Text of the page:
Kenny Britt is a walking, talking cup of espresso. With emphasis on the talking. From the moment the wide receivers show up in the morning to lift weights, Britt is a high-energy wake-up call at Rams Park — smiling, taunting, teasing, joking.

Fellow wide receiver Brian Quick chuckles at the thought.

“I wouldn’t call it trash-talking,” Quick said. “He’s having fun. A lot of guys, they don’t take it personally. We’re being competitive, and that’s what comes with it when you come out here and play this game.”

Does he ever shut up? Veteran wide receivers coach Ray Sherman didn’t think twice before answering:

“No. He’s always talking,” Sherman said, shaking his head. “He keeps things going. Even in the meetings. It’s just fun to have him in there. He’s just always upbeat. Always. And I love that because he brings that energy into the room.”

That energy has livened the wide receiver room. Even some who are normally pretty quiet, such as Austin Pettis.

Pettis is “very smart, but he may not say too much,” Sherman said. “Now, he’s yah, yah, yah. He’s yacking.”

It’s reached the point in the few short months Britt has been around, that when things are quiet and Britt’s around, the wide receivers are puzzled.

“When we don’t hear him, you know something’s wrong,” Quick said. “Or something’s up. So we get him fired up.”

Those quiet moments have been few and far between. Who would’ve thought when the Rams signed him to a modest one-year contract April 5, that he would turn into the sparkplug of the wideouts?

“Kenny’s always had that type of personality,” coach Jeff Fisher said. “He loves the game. He’s not afraid to voice his opinion, and he’s pulling the young guys along with him. He practices one speed, and that’s full. That’s a good example.”

Kenny Britt, leader? Yes, this is the same Kenny Britt who had a long list of off-field issues dating back to his days with Fisher as a Tennessee Titan. The same Kenny Britt who created a stir when a sex tape popped up on his Instagram account and became public knowledge on the third day of the draft.

(Fortunately for Britt, Michael Sam was drafted that same day, taking over the NFL news cycle.)

Britt calls his apparent maturation process a coming of age.

“Remember, I came in (the NFL) at 20 years old as a young guy,” he said. “Each year, you learn a little bit more about yourself, and how you work and how you play.”

And suddenly, he steps into the wide receiver room for the first time as a Ram, and he’s the veteran of the group.

“People are looking at me as one of the old guys on the team,” said Britt, a month shy of his 26th birthday. “You’ve definitely got to change some things in your life.”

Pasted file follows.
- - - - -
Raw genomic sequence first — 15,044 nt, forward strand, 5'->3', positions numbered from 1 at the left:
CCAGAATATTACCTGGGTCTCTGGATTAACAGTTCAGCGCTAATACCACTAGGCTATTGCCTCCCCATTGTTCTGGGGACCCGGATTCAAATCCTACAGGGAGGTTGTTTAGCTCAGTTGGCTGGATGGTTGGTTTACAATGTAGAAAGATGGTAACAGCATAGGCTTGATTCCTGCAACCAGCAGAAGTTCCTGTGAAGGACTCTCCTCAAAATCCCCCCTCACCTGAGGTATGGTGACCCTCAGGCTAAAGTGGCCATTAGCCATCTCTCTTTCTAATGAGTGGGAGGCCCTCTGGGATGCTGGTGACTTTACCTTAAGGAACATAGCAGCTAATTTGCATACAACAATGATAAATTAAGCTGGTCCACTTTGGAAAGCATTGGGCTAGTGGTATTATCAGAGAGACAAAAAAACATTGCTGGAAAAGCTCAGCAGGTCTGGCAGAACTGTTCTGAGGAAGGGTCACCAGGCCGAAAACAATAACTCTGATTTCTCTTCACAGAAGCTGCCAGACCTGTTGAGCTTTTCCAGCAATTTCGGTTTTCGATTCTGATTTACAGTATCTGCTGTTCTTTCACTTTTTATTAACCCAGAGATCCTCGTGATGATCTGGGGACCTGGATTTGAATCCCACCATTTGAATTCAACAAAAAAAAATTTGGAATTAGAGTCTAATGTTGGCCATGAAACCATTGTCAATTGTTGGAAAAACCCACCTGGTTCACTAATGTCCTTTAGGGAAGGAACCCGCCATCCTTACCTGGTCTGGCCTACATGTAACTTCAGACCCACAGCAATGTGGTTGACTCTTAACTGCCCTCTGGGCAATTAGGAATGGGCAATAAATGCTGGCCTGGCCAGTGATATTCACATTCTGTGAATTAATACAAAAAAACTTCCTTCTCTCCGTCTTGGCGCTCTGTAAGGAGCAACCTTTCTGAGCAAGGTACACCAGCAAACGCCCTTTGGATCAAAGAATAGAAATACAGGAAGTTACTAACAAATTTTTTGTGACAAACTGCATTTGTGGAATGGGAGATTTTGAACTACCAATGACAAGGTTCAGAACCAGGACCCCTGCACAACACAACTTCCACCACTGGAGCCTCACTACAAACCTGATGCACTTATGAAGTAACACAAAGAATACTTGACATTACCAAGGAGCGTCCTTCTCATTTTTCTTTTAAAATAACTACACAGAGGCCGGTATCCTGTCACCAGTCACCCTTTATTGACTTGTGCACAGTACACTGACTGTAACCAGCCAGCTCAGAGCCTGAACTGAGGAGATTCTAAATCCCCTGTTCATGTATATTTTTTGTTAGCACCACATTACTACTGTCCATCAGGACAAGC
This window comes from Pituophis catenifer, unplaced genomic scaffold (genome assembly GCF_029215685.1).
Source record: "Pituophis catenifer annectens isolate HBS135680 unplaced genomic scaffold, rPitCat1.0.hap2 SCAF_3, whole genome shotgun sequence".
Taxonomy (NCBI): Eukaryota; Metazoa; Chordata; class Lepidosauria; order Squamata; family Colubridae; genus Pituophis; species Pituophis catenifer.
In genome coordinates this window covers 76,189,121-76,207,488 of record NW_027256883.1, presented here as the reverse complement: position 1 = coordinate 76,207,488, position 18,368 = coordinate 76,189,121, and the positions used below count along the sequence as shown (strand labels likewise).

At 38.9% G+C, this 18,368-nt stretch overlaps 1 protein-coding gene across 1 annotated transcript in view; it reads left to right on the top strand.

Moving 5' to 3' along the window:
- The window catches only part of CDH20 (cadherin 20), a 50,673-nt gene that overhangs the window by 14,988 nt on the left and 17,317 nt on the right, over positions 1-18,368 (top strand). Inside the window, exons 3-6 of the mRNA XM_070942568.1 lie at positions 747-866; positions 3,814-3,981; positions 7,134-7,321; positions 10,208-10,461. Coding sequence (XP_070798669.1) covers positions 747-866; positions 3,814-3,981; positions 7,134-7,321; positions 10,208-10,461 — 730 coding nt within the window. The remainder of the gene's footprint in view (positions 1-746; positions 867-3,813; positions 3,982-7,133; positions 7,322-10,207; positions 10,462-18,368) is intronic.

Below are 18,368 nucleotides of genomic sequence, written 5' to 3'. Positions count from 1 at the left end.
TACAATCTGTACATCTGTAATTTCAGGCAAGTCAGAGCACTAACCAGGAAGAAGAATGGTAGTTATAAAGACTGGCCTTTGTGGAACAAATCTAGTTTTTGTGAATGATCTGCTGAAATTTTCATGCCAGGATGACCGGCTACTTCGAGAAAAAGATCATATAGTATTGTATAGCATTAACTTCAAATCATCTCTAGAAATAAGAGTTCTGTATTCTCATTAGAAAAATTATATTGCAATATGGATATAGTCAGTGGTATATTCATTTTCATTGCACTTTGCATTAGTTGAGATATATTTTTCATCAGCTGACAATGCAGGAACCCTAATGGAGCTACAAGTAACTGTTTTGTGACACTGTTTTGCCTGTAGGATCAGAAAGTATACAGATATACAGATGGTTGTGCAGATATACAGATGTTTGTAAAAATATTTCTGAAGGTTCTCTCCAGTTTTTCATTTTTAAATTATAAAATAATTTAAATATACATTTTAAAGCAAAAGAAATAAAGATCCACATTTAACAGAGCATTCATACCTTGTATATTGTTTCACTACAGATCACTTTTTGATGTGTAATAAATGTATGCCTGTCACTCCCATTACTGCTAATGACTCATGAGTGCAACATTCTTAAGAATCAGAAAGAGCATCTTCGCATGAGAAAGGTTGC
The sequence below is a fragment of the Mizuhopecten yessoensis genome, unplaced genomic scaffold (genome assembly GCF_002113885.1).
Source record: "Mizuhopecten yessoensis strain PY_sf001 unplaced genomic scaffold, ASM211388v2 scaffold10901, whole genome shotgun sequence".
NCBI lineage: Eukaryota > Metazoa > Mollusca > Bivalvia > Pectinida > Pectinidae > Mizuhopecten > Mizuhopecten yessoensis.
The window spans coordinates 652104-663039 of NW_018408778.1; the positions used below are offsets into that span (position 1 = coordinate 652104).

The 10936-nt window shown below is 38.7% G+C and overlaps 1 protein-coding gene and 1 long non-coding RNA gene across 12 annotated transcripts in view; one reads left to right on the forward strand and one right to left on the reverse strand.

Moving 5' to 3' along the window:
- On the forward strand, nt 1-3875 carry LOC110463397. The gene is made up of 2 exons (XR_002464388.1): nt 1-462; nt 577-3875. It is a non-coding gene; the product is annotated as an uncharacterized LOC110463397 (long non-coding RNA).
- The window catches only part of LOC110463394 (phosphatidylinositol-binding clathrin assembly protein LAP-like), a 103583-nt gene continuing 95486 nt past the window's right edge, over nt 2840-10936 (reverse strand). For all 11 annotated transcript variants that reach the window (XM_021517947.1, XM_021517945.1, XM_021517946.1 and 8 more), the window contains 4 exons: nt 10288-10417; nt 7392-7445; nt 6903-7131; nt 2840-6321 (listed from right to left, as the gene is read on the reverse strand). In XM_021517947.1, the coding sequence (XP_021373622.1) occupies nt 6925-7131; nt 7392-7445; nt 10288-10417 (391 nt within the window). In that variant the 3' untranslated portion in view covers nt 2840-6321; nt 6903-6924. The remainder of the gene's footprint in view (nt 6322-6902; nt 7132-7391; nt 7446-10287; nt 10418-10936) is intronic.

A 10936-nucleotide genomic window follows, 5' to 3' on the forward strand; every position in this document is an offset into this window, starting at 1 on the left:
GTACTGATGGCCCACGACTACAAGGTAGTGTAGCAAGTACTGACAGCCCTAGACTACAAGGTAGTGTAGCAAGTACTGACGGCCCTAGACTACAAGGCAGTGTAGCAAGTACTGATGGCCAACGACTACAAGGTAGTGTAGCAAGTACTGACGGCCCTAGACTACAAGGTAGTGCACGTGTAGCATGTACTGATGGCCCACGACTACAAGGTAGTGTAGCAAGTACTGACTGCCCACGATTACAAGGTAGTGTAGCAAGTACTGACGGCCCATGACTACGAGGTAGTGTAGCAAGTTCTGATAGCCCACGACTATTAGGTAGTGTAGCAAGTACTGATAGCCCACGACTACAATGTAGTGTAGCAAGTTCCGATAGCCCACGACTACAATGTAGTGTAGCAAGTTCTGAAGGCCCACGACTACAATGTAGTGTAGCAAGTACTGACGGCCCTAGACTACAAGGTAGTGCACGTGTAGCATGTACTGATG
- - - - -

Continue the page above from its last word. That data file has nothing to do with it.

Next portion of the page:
Who knows if this new, improved Britt will have staying power? But Sherman, who has coached the likes of Terrell Owens, Donald Driver and Robert Ferguson as a receivers coach —not to mention Cris Carter and Randy Moss as Minnesota’s offensive coordinator in ’99— is delighted with what he’s seen from Britt so far.

Dating back to the early ’90s when Sherman and Fisher were on George Seifert’s staff in San Francisco, Sherman says he learned not to prejudge a player based on what happened with a previous team.

“In spite of what has happened there, they come in with a clean slate,” Sherman said. “So I’m gonna judge them on what they’re doing here. I can’t worry about what happened there —that’s dead and gone.

“And I tell you what, (Britt) has been a joy to have. He’s a smart kid. He’s very conscientious. He wants to do the right thing. He studies. He prepares. And he’s like that when he’s in the classroom, and on the field. I mean I love what he brings to the table.”

Another byproduct of Britt’s presence has been the relationship he’s struck with Quick. Let’s not call it a bromance just yet, but ...

“They kind of hit it off when Kenny first got here,” Sherman said. “They spend time together. They work together. They taunt. It’s just nice to see.

“And Kenny, he’s an imposing player. Physical. Strong. Fast. And Brian is sorta like that. Same kind of guy. Similar bodies. Similar style.”

Britt is 6-3, 223; Quick is 6-3, 218. One of the things Britt does best, and that Quick still needs to work on, is coming down with the contested ball, the so-called 50-50 ball in traffic.

It’s something Sherman has stressed to the receivers in the meeting room and also on the practice field. Going up and getting the ball at its highest point; grabbing it before your feet hit the ground.

Simply watching Britt go up and get the football in practice has helped. Quick concedes that he tries to mimic some of Britt’s work.

“So I do it exactly how he does it,” Quick said. “I learn from him all the time. He’s a veteran. He’s been there before; he’s been in certain situations I haven’t been in. So he tells me, I listen, and then I watch him. And that’s a good thing.”

Britt has enjoyed the process of taking Quick under his wing and says he’s actually learned some stuff from Quick, too.

“It’s actually wonderful,” Britt said. “Me just being a big guy and being a physical guy. And being in the league for so long, I’ve learned a lot from a lot of guys ... on my route running and using my body down the field.”

The Rams are hoping some of that rubs off, not just on Quick but on the entire receiver corps.

Follow Jim Thomas on twitter @jthom1

Jim Thomas is the lead Rams beat writer for the St. Louis Post-Dispatch.